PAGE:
The federal government’s response to the economic crisis needs to focus on supporting people as they try to return to work, and central to that for millions of households in Canada is childcare. But investing in childcare is not only critical for parents, but it’s also essential for our entire economy, and the best uses of both federal and provincial stimulus funding to encourage economic recovery, in the post-CERB-Canada (a term coined by Garima Talwar Kapoor, Director of Policy and Research at Maytree Foundation) that we now find ourselves in. Boosting child care will create service sector jobs, respond to both demand and supply-side shocks, and ensure parents, particularly women, are able to reenter the labour market.
The COVID-19 induced economic recession is unique. While the Great Recession hit men, blue-collar workers and manufacturing particularly hard, the recent decline in economic activity has been felt primarily by women and the service sector. Across the country, women’s participation in the labour force is at its lowest levels in three decades. One and a half million women in Canada lost their jobs in the first two months of the pandemic. As of June, employment for women sits at 89.2% of its pre-COVID levels while a similar figure for men has jumped to 92.3%.
Further, disruptions in education and child care systems have created a cascading effect preventing many parents from working at all. This is deepening the economic damage of the recession, introducing a strong supply-side effect, and setting us back decades with respect to gender in the workplace and women’s economic empowerment.
“Child care provision is an optimal vehicle for stimulus spending by all levels of government.”
In the case of British Columbia, though the child care sector remained operational throughout the COVID emergency, there were already year-long queues in some communities prior to the crisis. Now, during COVID, the supply of available positions has declined meaningfully, with many parents, who are still employed, being forced to work at half productivity while trying to manage child care or unable to return to work at all. As such, rapid investment in the childcare sector has the unique ability to allow people to return to work, directly employ individuals in the sector, and improve outcomes for children.
Following the mobilizing and successful momentum of the $10aDay childcare campaign, and the election in 2017 of a new government who had committed to implementing universal childcare, BC launched a childcare program in 2018. For this reason, the province is well-positioned to accelerate its long-run plan to substantially increase the supply of child care spaces. As such, some of the best uses of the province’s stimulus fund would be:
- To utilize temporarily empty public spaces for child care. While this will be challenging with respect to meeting requirements for licensed care, it’s a worthwhile effort given the immediate need for physical space.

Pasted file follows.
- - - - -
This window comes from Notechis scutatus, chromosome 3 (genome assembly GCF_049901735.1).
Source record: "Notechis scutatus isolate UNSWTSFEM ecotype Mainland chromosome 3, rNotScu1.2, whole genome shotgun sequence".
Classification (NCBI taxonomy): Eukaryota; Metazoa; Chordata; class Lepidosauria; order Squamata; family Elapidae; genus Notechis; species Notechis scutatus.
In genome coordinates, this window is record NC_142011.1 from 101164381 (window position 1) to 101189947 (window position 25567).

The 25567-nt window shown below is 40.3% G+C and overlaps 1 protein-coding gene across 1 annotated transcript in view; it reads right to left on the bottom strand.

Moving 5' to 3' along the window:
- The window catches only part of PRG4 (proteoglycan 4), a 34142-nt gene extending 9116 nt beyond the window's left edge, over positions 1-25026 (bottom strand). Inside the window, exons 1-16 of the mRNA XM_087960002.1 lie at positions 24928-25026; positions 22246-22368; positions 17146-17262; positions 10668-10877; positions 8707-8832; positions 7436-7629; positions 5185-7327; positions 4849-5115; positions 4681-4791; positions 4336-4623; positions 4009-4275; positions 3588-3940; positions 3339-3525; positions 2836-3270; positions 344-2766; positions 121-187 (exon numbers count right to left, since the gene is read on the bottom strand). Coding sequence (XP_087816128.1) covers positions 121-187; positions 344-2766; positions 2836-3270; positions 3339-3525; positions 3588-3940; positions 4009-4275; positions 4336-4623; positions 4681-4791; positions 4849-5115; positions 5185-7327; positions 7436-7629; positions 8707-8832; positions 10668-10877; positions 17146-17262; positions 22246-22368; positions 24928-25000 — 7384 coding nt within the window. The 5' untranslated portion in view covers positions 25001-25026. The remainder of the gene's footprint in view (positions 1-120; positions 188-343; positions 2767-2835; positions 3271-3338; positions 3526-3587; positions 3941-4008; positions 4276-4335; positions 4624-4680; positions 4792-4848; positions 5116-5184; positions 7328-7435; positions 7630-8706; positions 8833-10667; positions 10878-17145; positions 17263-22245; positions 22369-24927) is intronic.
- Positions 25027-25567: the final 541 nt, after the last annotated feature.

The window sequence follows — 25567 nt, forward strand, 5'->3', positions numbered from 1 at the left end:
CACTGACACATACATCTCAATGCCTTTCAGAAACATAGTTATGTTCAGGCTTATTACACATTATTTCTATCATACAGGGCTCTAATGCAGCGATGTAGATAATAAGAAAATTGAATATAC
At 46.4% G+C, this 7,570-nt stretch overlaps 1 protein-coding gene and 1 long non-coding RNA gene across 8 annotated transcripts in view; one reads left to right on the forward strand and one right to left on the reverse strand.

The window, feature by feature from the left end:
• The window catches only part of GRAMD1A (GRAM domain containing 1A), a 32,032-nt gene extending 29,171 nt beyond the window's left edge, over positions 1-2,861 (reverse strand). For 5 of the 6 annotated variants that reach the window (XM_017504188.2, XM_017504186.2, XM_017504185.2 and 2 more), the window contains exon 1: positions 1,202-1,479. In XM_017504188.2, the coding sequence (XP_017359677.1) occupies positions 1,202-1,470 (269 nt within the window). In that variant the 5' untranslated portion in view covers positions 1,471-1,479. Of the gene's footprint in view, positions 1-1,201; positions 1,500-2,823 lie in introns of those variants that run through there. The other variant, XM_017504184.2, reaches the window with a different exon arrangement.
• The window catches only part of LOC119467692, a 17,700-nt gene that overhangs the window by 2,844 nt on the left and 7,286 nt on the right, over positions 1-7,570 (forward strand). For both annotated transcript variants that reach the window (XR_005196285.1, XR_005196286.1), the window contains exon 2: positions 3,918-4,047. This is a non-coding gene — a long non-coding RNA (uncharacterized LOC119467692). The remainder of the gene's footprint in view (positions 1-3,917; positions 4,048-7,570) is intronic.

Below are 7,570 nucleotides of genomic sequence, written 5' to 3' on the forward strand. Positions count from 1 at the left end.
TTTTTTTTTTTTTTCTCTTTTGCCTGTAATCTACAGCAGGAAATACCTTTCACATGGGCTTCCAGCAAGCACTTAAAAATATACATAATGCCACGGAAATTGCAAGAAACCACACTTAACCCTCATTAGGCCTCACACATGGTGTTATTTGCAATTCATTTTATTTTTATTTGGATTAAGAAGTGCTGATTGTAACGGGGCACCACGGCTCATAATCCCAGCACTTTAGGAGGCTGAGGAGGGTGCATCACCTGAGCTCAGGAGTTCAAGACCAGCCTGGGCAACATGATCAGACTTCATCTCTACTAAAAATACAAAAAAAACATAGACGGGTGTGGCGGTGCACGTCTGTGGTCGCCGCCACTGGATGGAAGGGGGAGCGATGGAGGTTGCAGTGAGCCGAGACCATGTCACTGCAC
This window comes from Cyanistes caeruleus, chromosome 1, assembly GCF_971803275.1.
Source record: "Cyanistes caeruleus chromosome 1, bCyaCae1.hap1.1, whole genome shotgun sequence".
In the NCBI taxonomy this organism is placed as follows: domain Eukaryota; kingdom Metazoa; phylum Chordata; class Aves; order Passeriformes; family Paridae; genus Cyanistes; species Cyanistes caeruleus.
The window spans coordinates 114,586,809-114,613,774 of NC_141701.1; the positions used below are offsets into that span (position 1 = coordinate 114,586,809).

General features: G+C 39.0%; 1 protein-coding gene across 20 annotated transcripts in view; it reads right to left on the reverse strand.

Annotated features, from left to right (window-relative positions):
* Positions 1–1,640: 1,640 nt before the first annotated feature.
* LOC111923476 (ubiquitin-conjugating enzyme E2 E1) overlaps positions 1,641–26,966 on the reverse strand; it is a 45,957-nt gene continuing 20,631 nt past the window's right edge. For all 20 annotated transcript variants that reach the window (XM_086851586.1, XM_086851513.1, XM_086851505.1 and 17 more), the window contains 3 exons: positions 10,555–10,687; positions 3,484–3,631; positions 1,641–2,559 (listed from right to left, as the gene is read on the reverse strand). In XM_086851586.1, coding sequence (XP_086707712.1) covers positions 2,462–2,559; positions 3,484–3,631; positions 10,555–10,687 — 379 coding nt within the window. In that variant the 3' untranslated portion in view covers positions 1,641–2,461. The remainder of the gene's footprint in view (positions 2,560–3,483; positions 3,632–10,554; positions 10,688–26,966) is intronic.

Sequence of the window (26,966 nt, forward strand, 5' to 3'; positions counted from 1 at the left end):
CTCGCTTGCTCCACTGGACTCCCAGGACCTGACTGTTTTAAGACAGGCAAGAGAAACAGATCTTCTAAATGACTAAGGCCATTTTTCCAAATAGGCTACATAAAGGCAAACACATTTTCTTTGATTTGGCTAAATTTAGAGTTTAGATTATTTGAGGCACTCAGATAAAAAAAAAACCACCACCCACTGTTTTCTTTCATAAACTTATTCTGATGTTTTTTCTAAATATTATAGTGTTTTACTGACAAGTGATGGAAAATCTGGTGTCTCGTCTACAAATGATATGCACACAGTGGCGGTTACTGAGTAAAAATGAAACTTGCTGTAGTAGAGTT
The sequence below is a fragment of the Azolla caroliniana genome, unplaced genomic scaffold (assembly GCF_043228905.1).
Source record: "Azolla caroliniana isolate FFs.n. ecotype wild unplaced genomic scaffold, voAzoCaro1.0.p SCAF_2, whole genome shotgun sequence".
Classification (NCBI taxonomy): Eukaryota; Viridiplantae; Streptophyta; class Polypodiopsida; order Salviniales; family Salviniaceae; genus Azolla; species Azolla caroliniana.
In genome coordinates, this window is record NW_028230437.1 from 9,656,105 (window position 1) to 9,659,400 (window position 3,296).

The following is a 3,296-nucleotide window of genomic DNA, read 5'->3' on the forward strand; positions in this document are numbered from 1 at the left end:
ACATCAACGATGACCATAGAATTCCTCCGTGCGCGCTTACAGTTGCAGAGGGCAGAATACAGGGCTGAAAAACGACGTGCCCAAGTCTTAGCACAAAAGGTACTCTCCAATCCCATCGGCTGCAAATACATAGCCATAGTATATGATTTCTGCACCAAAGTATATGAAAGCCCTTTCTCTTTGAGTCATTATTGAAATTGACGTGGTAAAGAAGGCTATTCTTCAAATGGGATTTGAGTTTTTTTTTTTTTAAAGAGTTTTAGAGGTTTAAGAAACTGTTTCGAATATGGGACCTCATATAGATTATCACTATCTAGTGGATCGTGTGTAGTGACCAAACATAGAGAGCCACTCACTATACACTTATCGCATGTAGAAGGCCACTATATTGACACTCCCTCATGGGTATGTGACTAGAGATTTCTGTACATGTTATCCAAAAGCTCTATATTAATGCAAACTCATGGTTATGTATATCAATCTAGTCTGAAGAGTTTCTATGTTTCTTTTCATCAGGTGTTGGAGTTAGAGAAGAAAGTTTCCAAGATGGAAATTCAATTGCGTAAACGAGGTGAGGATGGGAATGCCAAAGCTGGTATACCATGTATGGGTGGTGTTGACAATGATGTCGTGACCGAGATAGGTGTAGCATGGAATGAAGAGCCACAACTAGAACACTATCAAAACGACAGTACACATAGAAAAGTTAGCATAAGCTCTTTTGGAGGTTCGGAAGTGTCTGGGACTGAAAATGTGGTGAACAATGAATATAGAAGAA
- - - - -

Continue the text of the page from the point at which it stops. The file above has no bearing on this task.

- To create more publicly owned facilities for child care provision. In particular, appending new child care facilities to existing public buildings can be particularly cost-effective.
- To expand staffing in licensed care to rapidly increase the number of available child care spaces in the province. This could occur through a combination of increased wages and temporarily relaxed qualifications with requirements and/or incentives to receive appropriate training during or after the crisis, and active attempts to recruit out of the license-not-required sector.
In the short run, this will assist B.C. in returning to its previous level of child care supply. Over the long run, this increased capacity can be maintained as the province permanently on-boards more staff on the path to universality. Further, while empty existing public spaces can be used for child care provision today, the capital plan can be utilized to expand publicly owned child care infrastructure for the post-crisis period.
While such programming does have substantial short-run costs, it has been well documented that there are large fiscal returns to universal child care over the long run. Given this, it’s important to note that childcare stimulus funding should not solely be the responsibility of provincial governments — but should also be a line item in the upcoming federal budget and laid out in the government’s Fall Throne Speech.
Caregivers, mainly women, have been most impacted by the economic crisis resulting from the pandemic. It is essential that governments be creative in stimulus spending to focus on service sector recovery; with a rapid expansion in child care provision being the best available policy for an economic shock that impacts both the supply and demand side.
Investing in childcare is critical to ensuring a strong recovery and creating the foundations for inclusive economic growth into the future.
Maria Dobrinskaya is the BC Director, overseeing the work of the Broadbent Institute in British Columbia. A creative political strategist and effective communicator, Maria is committed to expanding the political arena and increasing the access and involvement we can all have with our governments. Maria's article is an adaptation of The Broadbent Institute’s submission to B.C.Government’s Economic Recovery Consultation.
Those with young and school-aged children are caught in an anxiety-inducing parent trap. Parents are having sleepless nights fearing for their jobs while also being worried about the health and well-being of their kids. But we argue that it shouldn’t be this way. Solving the Parent Trap is a policy series on transforming childcare and education featuring ideas from Janet Davis, Nigel Barriffe, Marit Stiles, Beyhan Fahardi, Maria Dobrinskaya and is edited by Katrina Miller and Brittany Andrew-Amofah.